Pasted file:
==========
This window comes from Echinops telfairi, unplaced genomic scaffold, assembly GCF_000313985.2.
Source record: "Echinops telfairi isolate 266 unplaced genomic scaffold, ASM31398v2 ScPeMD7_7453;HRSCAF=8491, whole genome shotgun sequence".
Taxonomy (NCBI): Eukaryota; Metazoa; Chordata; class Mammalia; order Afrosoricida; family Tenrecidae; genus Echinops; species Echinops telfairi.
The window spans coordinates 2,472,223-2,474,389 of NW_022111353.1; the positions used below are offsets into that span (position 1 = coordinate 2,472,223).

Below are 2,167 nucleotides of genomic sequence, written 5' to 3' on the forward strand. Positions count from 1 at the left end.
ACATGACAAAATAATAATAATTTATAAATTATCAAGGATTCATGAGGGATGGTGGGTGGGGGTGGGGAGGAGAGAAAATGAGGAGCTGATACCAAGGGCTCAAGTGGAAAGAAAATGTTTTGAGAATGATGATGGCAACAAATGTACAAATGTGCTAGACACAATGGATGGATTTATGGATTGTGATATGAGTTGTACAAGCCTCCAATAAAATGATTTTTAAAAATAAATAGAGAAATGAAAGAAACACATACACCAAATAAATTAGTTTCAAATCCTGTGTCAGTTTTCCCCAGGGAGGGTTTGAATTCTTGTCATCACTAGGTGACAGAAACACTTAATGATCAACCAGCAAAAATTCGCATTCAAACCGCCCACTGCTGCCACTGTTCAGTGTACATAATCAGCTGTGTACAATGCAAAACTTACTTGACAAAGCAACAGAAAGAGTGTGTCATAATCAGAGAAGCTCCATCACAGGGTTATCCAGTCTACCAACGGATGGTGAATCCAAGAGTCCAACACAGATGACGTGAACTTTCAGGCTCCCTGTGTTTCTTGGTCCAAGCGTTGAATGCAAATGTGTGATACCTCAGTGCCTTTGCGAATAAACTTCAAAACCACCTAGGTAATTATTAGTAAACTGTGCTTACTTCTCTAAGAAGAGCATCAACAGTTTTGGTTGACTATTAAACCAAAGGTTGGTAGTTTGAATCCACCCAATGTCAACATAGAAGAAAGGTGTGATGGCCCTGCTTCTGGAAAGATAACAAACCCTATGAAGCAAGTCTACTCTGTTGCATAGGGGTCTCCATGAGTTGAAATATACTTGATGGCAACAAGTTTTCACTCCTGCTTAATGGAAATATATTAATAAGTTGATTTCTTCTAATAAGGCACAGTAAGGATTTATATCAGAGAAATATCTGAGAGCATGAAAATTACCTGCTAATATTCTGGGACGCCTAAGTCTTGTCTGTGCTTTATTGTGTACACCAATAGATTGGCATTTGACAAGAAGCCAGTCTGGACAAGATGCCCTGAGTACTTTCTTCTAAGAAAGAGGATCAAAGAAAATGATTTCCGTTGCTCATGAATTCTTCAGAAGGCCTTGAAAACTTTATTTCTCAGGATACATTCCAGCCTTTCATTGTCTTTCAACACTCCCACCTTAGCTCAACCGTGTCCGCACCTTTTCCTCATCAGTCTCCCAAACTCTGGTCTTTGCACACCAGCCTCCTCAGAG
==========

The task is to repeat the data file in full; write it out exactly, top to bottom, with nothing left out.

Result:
This window comes from Echinops telfairi, unplaced genomic scaffold, assembly GCF_000313985.2.
Source record: "Echinops telfairi isolate 266 unplaced genomic scaffold, ASM31398v2 ScPeMD7_7453;HRSCAF=8491, whole genome shotgun sequence".
Taxonomy (NCBI): Eukaryota; Metazoa; Chordata; class Mammalia; order Afrosoricida; family Tenrecidae; genus Echinops; species Echinops telfairi.
The window spans coordinates 2,472,223-2,474,389 of NW_022111353.1; the positions used below are offsets into that span (position 1 = coordinate 2,472,223).

Below are 2,167 nucleotides of genomic sequence, written 5' to 3' on the forward strand. Positions count from 1 at the left end.
ACATGACAAAATAATAATAATTTATAAATTATCAAGGATTCATGAGGGATGGTGGGTGGGGGTGGGGAGGAGAGAAAATGAGGAGCTGATACCAAGGGCTCAAGTGGAAAGAAAATGTTTTGAGAATGATGATGGCAACAAATGTACAAATGTGCTAGACACAATGGATGGATTTATGGATTGTGATATGAGTTGTACAAGCCTCCAATAAAATGATTTTTAAAAATAAATAGAGAAATGAAAGAAACACATACACCAAATAAATTAGTTTCAAATCCTGTGTCAGTTTTCCCCAGGGAGGGTTTGAATTCTTGTCATCACTAGGTGACAGAAACACTTAATGATCAACCAGCAAAAATTCGCATTCAAACCGCCCACTGCTGCCACTGTTCAGTGTACATAATCAGCTGTGTACAATGCAAAACTTACTTGACAAAGCAACAGAAAGAGTGTGTCATAATCAGAGAAGCTCCATCACAGGGTTATCCAGTCTACCAACGGATGGTGAATCCAAGAGTCCAACACAGATGACGTGAACTTTCAGGCTCCCTGTGTTTCTTGGTCCAAGCGTTGAATGCAAATGTGTGATACCTCAGTGCCTTTGCGAATAAACTTCAAAACCACCTAGGTAATTATTAGTAAACTGTGCTTACTTCTCTAAGAAGAGCATCAACAGTTTTGGTTGACTATTAAACCAAAGGTTGGTAGTTTGAATCCACCCAATGTCAACATAGAAGAAAGGTGTGATGGCCCTGCTTCTGGAAAGATAACAAACCCTATGAAGCAAGTCTACTCTGTTGCATAGGGGTCTCCATGAGTTGAAATATACTTGATGGCAACAAGTTTTCACTCCTGCTTAATGGAAATATATTAATAAGTTGATTTCTTCTAATAAGGCACAGTAAGGATTTATATCAGAGAAATATCTGAGAGCATGAAAATTACCTGCTAATATTCTGGGACGCCTAAGTCTTGTCTGTGCTTTATTGTGTACACCAATAGATTGGCATTTGACAAGAAGCCAGTCTGGACAAGATGCCCTGAGTACTTTCTTCTAAGAAAGAGGATCAAAGAAAATGATTTCCGTTGCTCATGAATTCTTCAGAAGGCCTTGAAAACTTTATTTCTCAGGATACATTCCAGCCTTTCATTGTCTTTCAACACTCCCACCTTAGCTCAACCGTGTCCGCACCTTTTCCTCATCAGTCTCCCAAACTCTGGTCTTTGCACACCAGCCTCCTCAGAG